Juul Users Prepare to Say Goodbye to Their Vape of Choice

After nearly 25 years of smoking, Tim Marchman wanted to quit. Still, he didn’t want to be what he called the “ guy,” the kind of person who spends hours in specialty stores choosing from dozens of electronic nicotine delivery devices, most of them quite elaborate. So he settled on what struck him as the simplest option, , a brand that has been practically synonymous with vaping for a while.

“Juul is the default,” said Mr Marchman, editor at the Vice Media tech and science site. motherboard, he said in an interview. “Just plug and play.”

Unlike some other e-cigarette brands, Juul was also widely available. “It’s at gas stations in the middle of nowhere,” said Mr. Marchman.

This is likely to change.

On Thursday, the Food and Drug Administration told Juul Labs stop selling your devices in the United States, citing scant and conflicting data from the company on potentially harmful chemicals that could leak from Juul’s e-liquid pods. On Friday, a federal court granted the company a temporary suspension, allowing it to keep its e-cigarettes in stores pending regulatory review of the FDA’s decision.

Like other converts, Mr Marchman says he has no plans to switch back to tobacco if it turns out he can no longer buy his preferred brand of e-cigarettes. Still, he wonders how the FDA order might affect his habit.

“Do I need to bring my vape juice with me if I go out of the country?” said Mr. Marchman, 43, who lives in Philadelphia. “Where to get it? I barely know where to get it in Philly.”

The FDA order followed years of criticism over the possible adverse health effects of Juul products and how they were delivered. addressed to young people with a variety of sweet flavors such as mango, crème brûlée and mint, and youth-oriented marketing campaigns.

The pioneer company of Juul Labs was started in 2007 by James Monsees and Adam Bowen, a pair of entrepreneurs who came up with the idea for a tobacco alternative while on a cigarette break during their time as graduate students at Stanford University. When Juuls was first sold in 2015, the brand’s popularity soared in part because of the strength of a brand. live ad campaign Photo of teenagers smiling, laughing and posing strikingly under the word “evaporated”.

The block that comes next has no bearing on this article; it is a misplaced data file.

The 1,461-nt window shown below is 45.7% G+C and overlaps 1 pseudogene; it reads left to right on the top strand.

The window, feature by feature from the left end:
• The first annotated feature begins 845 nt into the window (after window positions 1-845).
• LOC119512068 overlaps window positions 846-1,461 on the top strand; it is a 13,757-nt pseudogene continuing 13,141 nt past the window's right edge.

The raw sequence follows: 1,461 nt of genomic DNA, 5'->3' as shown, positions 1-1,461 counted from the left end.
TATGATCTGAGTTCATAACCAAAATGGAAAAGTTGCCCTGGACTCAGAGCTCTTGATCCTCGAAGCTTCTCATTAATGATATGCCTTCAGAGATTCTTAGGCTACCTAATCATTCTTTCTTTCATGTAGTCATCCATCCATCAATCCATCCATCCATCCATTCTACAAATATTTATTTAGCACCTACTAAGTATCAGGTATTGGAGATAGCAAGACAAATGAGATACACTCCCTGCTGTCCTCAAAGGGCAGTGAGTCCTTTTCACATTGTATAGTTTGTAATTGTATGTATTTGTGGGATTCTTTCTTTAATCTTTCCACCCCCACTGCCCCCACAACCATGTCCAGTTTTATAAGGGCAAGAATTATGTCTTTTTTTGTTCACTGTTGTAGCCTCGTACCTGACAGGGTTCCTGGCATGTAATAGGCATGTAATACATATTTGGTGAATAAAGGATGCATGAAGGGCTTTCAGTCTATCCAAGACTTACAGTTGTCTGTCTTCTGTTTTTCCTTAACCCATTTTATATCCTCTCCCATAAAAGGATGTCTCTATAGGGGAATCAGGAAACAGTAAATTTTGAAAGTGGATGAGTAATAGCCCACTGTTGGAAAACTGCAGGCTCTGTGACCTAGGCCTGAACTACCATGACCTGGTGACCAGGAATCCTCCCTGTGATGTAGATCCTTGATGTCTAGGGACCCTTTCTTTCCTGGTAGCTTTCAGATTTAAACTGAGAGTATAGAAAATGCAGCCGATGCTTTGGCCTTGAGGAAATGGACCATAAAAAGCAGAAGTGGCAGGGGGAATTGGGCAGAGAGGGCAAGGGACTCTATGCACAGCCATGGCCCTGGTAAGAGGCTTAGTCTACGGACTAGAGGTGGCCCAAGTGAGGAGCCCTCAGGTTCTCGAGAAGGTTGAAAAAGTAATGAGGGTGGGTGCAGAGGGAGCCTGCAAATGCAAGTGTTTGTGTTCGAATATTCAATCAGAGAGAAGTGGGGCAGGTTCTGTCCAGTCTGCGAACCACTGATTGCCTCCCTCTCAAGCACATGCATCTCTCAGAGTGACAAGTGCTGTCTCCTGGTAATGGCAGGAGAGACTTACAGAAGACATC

By 2018 Juul had become so popular that the brand name became a verb, teens secretly “juuling” in high school classrooms and hallways. That same year, Philip Morris’ parent company, Altria, agreed to pay. 13 billion dollars For a 35 percent stake in Juul Labs.

then one came rain of lawsuits filed by state attorneys general, accusing the company of promoting nicotine addiction among youth through its advertising campaigns. Juul paid tens of millions of dollars to settle cases in 2019 and 2021. The rise and fall of the company from Silicon Valley success story to public health pariah in the 2021 documentary “Move Fast and Vape Things“By the New York Times.

Although Juul lost its business after restricting its advertising following lawsuits, it remained one of the most visible and popular e-cigarette brands on the market. For Matthew Luther, 31, who lives in Detroit and repairs leather goods, the news of the possible ban was upsetting.

“I will definitely miss the Juuls,” said Mr. Luther, 31. “I think they were better aesthetically. They can easily be thrown in your pocket and refilled.”

Like others interviewed for this article, he said he appreciated the simple design of the Juul device, similar to a flash drive. “The ban seems back to me,” he said.

The FDA decision came as Mr. Luther increased his use of Juul products. “I think it’s just life, stress and trying to quit smoking,” she said.

Rivals to Juul including puff stickhas grown in recent years. But for many, Juul remains as synonymous with vaping devices as Kleenex is for textures.

Jenny Mathison, who started using the brand in 2018, said, “When I think of e-cigarettes, I think of Juul.” It was the only nicotine alternative he had found to kick the Marlboro habit he had picked up in high school. , she added.

Ms. Mathison, 54, who lives in Rancho Mirage, California and is a full-time caregiver for her disabled husband, said she would switch to a rival brand, Vuse, if the FDA passed.

For Philadelphia editor Mr. Marchman, the FDA order, if approved, could cause him to morph into the type he’s long feared to be – a vape guy.

“I’m going to end up with a weird vape device that I don’t completely understand,” said Mr. Marchman. “I will have to choose a device, try different juices. It will be one whole.”

Sandra E. Garcia contributing reporting.

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